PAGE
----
Gardening when you don't own land
Emilie was the name of my grandmother’s sister. She lived in the same apartment for her whole life or at least as long as I can remember and all that time she grew her vegetables in the same garden, which was half an hour’s ride on the bus from where she lived. She never owned anything, both the garden and the apartment were rented.
Life these days seems to be a lot more complicated and renting the same house or a garden for many years is a dream for many. If you are renting, you’re constantly on the move. The dream of having a garden seems to be out of reach because of the insanity of our real estate market.
I always tried to grow something. When we rented a tiny apartment I fixed a wide board on the windowsill to cram more pots in. The water soiled the window underneath and these people didn’t like it at all. Renting a house in Brisbane, I simply gardened without asking too many questions; in the end I had to leave all this beautiful soil behind. I own a garden now and I am endlessly grateful for that!
Apart from cramming some pots on windowsills, containers on balconies and growing sprouts in the kitchen: how can you grow your own food without breaking the bank?
You could give up on gardening altogether and simply become an expert in foraging. But be aware, many if not all councils are spraying “weeds” (plants I’s rather call medicinals or food). Indigenous plants, introduced “weeds”, mushrooms, fish, mussels a cornucopia waits to be harvested!
Offer some help! An ad in the local paper costs you less than $30 dollars and that’s what older people read, they need help in the garden, can’t afford a gardener and you could help them in the exchange of some land you grow your food on.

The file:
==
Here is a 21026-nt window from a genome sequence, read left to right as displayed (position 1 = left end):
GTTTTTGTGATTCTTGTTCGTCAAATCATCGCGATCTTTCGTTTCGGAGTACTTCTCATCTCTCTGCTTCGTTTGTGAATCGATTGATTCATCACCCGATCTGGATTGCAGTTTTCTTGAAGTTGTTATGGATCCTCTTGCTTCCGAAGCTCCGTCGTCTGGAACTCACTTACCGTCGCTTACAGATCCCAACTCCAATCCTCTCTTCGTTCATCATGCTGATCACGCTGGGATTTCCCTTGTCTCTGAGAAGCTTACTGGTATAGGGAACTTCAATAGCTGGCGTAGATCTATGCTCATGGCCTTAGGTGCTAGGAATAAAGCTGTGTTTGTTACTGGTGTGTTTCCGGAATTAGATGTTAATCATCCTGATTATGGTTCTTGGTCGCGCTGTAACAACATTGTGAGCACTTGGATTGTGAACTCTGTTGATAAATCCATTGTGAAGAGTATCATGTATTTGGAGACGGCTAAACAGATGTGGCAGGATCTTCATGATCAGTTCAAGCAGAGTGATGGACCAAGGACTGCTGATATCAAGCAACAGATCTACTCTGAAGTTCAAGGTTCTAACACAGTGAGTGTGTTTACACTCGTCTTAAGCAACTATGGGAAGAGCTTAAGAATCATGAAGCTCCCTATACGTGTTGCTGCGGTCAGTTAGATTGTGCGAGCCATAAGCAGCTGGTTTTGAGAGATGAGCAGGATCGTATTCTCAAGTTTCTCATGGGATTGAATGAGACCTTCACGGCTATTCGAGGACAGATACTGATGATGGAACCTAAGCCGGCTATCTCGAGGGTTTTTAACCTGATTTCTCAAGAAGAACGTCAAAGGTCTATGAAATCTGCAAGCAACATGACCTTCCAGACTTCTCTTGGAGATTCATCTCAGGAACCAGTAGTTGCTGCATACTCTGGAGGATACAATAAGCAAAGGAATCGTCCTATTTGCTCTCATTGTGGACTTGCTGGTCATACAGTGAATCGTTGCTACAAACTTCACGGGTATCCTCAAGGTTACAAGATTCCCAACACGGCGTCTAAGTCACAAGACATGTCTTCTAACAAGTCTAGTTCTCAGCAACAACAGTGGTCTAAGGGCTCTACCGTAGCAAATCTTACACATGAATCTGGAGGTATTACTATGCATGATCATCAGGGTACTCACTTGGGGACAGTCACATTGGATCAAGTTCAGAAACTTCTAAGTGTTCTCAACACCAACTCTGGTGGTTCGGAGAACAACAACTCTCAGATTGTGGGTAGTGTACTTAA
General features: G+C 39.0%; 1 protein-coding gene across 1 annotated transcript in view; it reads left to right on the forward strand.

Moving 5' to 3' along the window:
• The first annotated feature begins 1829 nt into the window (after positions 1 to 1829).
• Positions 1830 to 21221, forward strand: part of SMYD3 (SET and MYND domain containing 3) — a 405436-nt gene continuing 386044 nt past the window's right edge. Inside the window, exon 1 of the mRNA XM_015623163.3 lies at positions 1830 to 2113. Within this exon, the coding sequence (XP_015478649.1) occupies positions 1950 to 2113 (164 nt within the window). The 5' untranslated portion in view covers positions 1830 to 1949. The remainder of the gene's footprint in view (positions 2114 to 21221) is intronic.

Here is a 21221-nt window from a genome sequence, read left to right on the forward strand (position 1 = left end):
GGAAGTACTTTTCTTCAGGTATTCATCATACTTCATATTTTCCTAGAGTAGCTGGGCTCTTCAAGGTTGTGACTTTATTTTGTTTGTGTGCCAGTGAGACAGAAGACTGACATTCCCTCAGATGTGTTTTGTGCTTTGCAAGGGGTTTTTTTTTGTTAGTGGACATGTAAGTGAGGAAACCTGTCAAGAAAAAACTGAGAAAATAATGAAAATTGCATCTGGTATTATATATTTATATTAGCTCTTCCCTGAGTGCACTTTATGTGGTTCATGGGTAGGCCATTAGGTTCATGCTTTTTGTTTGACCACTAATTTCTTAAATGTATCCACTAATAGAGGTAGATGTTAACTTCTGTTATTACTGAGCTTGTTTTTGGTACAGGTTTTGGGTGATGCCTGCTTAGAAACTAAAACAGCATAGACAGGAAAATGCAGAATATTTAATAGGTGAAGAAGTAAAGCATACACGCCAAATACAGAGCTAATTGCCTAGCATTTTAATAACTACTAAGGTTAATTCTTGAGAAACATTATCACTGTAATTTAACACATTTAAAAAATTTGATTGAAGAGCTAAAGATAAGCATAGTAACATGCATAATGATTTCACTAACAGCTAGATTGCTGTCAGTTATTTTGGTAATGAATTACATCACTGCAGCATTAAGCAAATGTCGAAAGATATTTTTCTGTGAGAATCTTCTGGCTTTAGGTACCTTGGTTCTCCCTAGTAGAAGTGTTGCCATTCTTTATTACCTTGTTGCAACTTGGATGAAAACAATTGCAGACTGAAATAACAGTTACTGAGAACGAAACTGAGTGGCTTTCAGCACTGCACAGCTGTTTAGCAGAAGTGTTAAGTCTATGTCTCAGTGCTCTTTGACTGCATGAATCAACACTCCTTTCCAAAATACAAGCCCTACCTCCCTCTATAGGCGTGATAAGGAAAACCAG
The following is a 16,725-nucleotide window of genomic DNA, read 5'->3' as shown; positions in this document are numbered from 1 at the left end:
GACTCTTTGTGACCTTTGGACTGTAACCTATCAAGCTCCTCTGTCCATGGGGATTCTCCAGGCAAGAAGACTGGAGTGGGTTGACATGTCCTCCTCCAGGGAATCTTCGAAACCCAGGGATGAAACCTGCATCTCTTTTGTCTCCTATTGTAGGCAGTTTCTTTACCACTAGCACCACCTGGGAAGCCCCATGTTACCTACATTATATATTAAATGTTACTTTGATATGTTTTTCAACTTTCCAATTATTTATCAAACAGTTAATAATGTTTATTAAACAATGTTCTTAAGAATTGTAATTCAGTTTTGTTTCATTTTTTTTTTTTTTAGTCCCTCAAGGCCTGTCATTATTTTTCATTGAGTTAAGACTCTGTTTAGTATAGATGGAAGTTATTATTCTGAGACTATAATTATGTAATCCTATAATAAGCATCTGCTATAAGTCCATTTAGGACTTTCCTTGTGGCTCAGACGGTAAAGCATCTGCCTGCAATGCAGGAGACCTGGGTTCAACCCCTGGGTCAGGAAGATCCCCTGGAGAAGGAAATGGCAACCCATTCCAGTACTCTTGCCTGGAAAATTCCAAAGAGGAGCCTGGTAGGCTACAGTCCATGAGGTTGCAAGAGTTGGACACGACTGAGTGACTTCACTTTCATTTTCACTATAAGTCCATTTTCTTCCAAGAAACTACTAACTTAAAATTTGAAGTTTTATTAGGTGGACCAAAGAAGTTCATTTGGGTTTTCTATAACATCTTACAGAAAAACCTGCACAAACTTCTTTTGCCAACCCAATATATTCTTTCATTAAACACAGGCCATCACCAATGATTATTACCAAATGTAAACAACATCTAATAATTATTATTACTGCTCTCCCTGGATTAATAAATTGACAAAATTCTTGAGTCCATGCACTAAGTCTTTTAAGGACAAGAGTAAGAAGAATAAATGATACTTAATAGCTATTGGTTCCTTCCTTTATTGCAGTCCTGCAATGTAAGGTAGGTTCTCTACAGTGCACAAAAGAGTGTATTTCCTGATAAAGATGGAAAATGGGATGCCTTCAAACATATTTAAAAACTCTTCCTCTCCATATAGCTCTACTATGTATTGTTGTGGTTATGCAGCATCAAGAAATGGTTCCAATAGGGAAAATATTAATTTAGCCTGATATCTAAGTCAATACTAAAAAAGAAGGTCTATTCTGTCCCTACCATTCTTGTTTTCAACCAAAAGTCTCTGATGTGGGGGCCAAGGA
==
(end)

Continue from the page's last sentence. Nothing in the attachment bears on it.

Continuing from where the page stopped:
Or offer paying rent for a part of the garden, or you lease your parcel for your weekend getaway.
You might be able to get the money together and gather some friends to jointly buy a couple of acres in the countryside. I have no clue about the legal side of this idea though.
Join a community garden! There are many of them all over Australia, have a look at the map: http://directory.communitygarden.org.au/ and if there is nothing in your area the Australian city farms and community gardens network http://communitygarden.org.au/acfcgn-directory/ has a very comprehensive guide how to start a new community garden.
Ask your employer, maybe he allows you to use a part of these bare lawns around the factory, warehouse or office you work in.
Verge gardening is very much on vogue these days, in Chippendale neighbours got together and build community: http://sustainablechippendale.com/. Of course, it is easier to get approval of the council if there’s a group of eager verge gardeners and your garden doesn’t have to be exactly in front of the house you live. Councils do change regulations now, and more and more communities do encourage these activities. You will find a lot of information on this facebook page: https://www.facebook.com/groups/vergegardenprojectsaustralia/
And last but not lest there is guerrilla gardening - not entirely legal though. I knew a beautiful guerrilla garden in the city of Stuttgart where I grew up. Although it was close to the city no one seemed to know about it. There was the old villa of the chocolate manufacturer Moser, which was destroyed in WWII. In the midst this totally overgrown and forgotten villa garden people secretly planted their little private gardens. It was the most beautiful garden! That lasted for many years until the city decided to turn the site into a public park, stunningly ugly by the way.